How genetics affects cannabis quality
Every school kid knows that the way we look is determined by our genes. And our genes are handed down from our mother and our father. If your mother and your father both have brown hair and brown eyes, it’s unlikely that you’ll have blond hair and blue eyes. However, if you breed together people with varied genes you get more exotic people. The same is true with cannabis.
Over the centuries, humans have bred cannabis strains to express particular properties or to discover new properties. Some are bred to produce more seeds. Some are bred to produce stronger fibers. And some are bred to produce specific cannabinoid and terpene profiles.
If you keep breeding the dankest strains, you can produce an ultra-dank strain. And if you keep breeding strains with low THC you eventually produce flower that is high in other cannabinoids but devoid of THC.
If you’re looking for a good high for a music festival, then you need a strain that produces high levels of THC and energizing terpenes. If you’re looking for stress and anxiety reduction you need a strain that’s high in CBD and relaxing terpenes.
Two strains that seem to be identical can produce completely different effects.
That’s all we need to say about genetics. Tell a budtender at your local marijuana dispensary about the effects that you desire. They’ll know which strains are best for those effects.
Indoor-grown vs. outdoor-grown cannabis
The choice of growing indoors or outdoors also presents tradeoffs.
When growing indoors several factors can be tightly controlled to maximize quality. These include the room temperature and humidity, light hours, nutrients, water, and even CO2 levels.
C02 is important. CO2 is what the plants convert into cannabinoids and terpenes. You can’t increase CO2 levels outdoors. For this reason, growing indoors often produces higher levels of cannabinoids and terpenes than the same strain grown outdoors.
Growing outdoors may not produce superior potency. The trade-off here, however, is that growing outdoors is far less expensive. And lower costs mean lower prices.
Another tradeoff is the fact that artificial light doesn’t exactly match the spectrum of sunlight. While certain spectrums are more beneficial for the growth phase and the flowering phase, there’s no particular wavelength of light that you could remove from natural sunlight that would improve the health of a cannabis plant.
Another factor that contributes to healthy cannabis plants is the soil. A rich soil contains all kinds of micronutrients and microbes that contribute to the health of the plant. By depriving indoor plants of these natural allies, certain qualities suffer in the process. However, that might not matter to the end-user.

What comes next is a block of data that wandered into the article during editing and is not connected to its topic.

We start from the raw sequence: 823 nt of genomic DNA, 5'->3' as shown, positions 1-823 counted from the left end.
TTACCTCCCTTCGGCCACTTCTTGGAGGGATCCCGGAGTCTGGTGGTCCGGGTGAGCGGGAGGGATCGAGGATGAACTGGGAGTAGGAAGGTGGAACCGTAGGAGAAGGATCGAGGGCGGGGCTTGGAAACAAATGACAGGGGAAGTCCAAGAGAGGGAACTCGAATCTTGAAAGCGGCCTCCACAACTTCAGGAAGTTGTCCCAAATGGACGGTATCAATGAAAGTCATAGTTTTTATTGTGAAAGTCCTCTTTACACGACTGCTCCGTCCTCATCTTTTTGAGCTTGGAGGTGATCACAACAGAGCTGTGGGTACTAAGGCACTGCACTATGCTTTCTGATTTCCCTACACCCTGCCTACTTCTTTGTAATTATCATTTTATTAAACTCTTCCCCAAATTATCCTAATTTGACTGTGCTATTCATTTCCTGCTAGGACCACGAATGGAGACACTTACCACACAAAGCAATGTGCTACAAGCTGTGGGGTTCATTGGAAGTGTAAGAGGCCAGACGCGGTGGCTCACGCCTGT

Outdoor cultivators have to deal with problems such as pests, foul weather, droughts, and fires. An outdoor grow is far more likely to lose an entire crop to one of these issues than an indoor grow. But again, I digress.
The bottom line in the indoor vs. outdoor debate is that it’s really up to the consumer to decide which flower they enjoy the most. Some people don’t have a choice as some states require growing to be done indoors.
The benefits of organic cannabis
People tend to care more about the food they eat than the cannabis they smoke. If cannabis had an ingredients label you might find that your bag contains all kinds of toxic chemicals, molds, heavy metals, and who-knows-what-else.
Fortunately, states that have legalized cannabis require strict organic growing practices and lab testing to assure the absence of toxins. Black market growers don’t have these constraints and often don’t care about the health of the end-users. They’re more concerned with profits. As such, they tend to be more inclined to use chemical fertilizers and pesticides.
Not only are these chemicals bad for you, they’re also really bad for the environment. A single teaspoon of some types of pesticides can be enough to kill a full-grown bear. These chemicals sometimes last for eons. They leach into the soil and eventually find their way into the water supply.
So, unless you don’t give a hoot about your own health and a healthy environment then you should always insist on organically-grown weed by supporting your local state-licensed dispensary.